Jesse: I’ve been in New York the entire time, initially I went upstate with my roommate for two months and did nothing but mix and try to slow down. It was calming to get into some deeper music and actually have time for that at first. Then I came back to NYC and it’s been just a lot of working on tracks inside the house. Trying to make the most of it and stay sane! I think it’s also been a time to reconsider my place in the music world, and really think about what might be the best way for me to have space moving forward. That’s basically where I’m at now.
Mica: I’ve also been in NYC pretty much all of Covid, I’ve been working a full time job constantly prior to lockdown and I was always spending all of my days and nights at the job. I had to work 14-hour graveyard shifts and I feel like once Covid hit that was such a goal for my life because I just didn't have anything to do. I think at first I didn’t really make that much music, I stopped listening to dance music as regularly as I used to but eventually I settled into a rhythm where I would start making music at a much more productive pace than I used to. Just having time to think about everything I was doing and really reflecting on the music I was making pushed me to learn how to take it easy and enjoy every moment instead of focusing so much on the future and the immediate nextness of everything.
Just having time to think about everything pushed me to learn how to take it easy and enjoy every moment instead of focusing so much on the future and the immediate nextness of everything.
Ayesha: I was in Brooklyn for the whole lockdown. I haven’t left actually, I haven’t gone anywhere since February 2020. It’s crazy. I was in India in February 2020 and then I came back. Shortly after that, I went into lockdown. I had to isolate myself earlier than a lot of people because my roommate’s doctor told her they were putting her on a list of suspected Covid cases, which sounds like such a novelty now. There was not much testing at that point, it was not easily available. She was just in this limbo for several weeks until she was finally able to get a test. Because of that I went into quarantine in late February and during that time I was preparing for my first EP. I dropped it on March 16th. It was just one of those EPs that I felt like just went into a black hole because of timing.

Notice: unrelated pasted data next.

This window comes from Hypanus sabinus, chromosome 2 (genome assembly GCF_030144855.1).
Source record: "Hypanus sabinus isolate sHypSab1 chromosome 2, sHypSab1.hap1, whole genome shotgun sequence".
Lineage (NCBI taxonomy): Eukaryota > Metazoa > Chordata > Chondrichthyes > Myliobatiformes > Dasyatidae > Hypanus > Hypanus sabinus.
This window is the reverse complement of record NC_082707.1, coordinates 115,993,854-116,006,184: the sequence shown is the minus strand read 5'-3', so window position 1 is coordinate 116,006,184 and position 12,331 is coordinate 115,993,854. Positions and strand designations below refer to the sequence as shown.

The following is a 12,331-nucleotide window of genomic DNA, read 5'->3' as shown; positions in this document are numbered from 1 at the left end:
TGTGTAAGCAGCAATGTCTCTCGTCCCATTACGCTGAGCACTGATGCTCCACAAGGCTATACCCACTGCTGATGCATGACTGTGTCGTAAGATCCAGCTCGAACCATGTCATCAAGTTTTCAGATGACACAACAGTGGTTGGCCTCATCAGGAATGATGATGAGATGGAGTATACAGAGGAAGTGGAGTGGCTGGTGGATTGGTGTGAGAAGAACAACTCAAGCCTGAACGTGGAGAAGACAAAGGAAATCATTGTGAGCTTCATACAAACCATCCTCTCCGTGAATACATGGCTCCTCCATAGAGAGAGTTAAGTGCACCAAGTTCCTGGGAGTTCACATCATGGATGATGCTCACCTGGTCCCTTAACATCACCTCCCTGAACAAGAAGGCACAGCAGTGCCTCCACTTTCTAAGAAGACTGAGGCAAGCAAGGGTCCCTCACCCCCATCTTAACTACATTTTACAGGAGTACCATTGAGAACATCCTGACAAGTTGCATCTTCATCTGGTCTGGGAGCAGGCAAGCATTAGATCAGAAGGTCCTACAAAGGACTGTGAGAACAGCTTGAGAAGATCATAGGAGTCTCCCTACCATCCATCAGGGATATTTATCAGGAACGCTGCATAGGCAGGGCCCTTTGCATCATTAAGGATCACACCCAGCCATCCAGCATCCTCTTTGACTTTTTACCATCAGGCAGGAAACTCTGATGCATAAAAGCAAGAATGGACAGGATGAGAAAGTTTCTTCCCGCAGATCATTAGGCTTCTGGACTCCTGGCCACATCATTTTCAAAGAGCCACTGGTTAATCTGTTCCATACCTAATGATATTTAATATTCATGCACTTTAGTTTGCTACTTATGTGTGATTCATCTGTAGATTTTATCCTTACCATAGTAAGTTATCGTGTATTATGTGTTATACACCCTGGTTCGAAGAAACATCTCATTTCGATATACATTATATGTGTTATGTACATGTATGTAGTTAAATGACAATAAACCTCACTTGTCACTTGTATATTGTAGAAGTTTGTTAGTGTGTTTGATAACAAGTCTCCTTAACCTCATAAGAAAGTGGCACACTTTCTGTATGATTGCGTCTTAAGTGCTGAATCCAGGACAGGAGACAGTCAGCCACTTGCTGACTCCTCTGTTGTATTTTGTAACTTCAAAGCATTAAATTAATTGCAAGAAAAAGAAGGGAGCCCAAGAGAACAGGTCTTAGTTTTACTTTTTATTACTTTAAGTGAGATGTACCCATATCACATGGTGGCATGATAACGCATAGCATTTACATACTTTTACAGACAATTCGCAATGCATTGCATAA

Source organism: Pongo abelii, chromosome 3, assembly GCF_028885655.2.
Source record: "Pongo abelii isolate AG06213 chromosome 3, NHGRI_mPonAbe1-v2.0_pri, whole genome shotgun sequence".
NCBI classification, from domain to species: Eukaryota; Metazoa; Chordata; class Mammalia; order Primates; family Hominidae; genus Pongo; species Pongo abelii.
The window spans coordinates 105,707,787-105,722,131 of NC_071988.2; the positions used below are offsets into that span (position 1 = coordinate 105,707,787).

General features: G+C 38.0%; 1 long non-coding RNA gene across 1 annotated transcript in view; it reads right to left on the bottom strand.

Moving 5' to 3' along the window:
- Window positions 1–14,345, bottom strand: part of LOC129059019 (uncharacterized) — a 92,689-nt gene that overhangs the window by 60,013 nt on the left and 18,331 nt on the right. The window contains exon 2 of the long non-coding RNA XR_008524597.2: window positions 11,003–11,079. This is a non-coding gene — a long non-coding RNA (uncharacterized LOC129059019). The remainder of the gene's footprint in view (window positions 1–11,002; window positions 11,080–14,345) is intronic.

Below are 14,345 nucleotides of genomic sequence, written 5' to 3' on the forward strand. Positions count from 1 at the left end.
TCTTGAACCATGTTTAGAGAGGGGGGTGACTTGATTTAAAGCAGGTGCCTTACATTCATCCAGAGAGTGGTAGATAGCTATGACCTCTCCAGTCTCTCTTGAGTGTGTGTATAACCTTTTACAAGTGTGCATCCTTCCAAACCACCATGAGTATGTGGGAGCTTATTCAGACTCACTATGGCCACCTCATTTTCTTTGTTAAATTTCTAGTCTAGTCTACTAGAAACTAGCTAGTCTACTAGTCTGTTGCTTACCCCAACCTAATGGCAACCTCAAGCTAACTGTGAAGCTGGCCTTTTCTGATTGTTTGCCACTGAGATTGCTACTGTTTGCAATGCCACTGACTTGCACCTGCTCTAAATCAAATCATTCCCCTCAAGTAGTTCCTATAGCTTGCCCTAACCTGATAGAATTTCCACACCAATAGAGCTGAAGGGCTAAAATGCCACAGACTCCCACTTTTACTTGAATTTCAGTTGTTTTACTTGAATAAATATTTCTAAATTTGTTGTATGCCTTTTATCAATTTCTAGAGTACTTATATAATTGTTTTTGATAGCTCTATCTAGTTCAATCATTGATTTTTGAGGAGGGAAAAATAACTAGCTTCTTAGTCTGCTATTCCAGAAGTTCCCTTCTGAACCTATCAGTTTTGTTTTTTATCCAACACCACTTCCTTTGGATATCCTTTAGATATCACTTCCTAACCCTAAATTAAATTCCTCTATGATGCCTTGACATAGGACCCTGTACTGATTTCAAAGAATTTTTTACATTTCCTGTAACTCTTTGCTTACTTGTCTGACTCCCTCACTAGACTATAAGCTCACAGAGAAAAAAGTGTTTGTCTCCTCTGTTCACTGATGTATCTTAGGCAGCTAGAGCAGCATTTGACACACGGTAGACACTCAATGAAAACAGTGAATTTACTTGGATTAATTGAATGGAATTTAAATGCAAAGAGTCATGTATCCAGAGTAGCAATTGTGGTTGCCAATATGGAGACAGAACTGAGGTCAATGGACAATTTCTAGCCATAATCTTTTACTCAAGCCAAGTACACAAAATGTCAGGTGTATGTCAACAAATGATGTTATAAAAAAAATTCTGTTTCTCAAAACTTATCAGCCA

The situation was getting out of control here in the US, and in NYC in particular. I put my head down for a couple of months and tried to figure out what I wanted my voice to be as a producer. I’ve been making a lot of different kinds of music. I feel like if I go into my hard drive I have up-tempo sounds, more boom bap stuff too and then just weird bassy-stuff. I think that the project that I’m going to talk about is very much a product of unfortunate situations that I was able to overcome as the city shut down. I basically started renting a studio in Greenpoint with another producer who now became a friend, who has a lot of great equipment including an e-rack and synthesizers and drum machines. Long story short, I spent a lot of time in the studio over the last couple of months. Thankfully, Despina heard my record, my first three-track EP that came out in March, so it didn’t completely go into a black hole. They passed it on to Ma Sha who reached out to me about collaborating in some way. After a month or two in my Greenpoint studio I worked with some e-rack sounds, slightly more experimental sounds, and passed it on to Ma Sha. Together we’ve been planning out this record which we released today.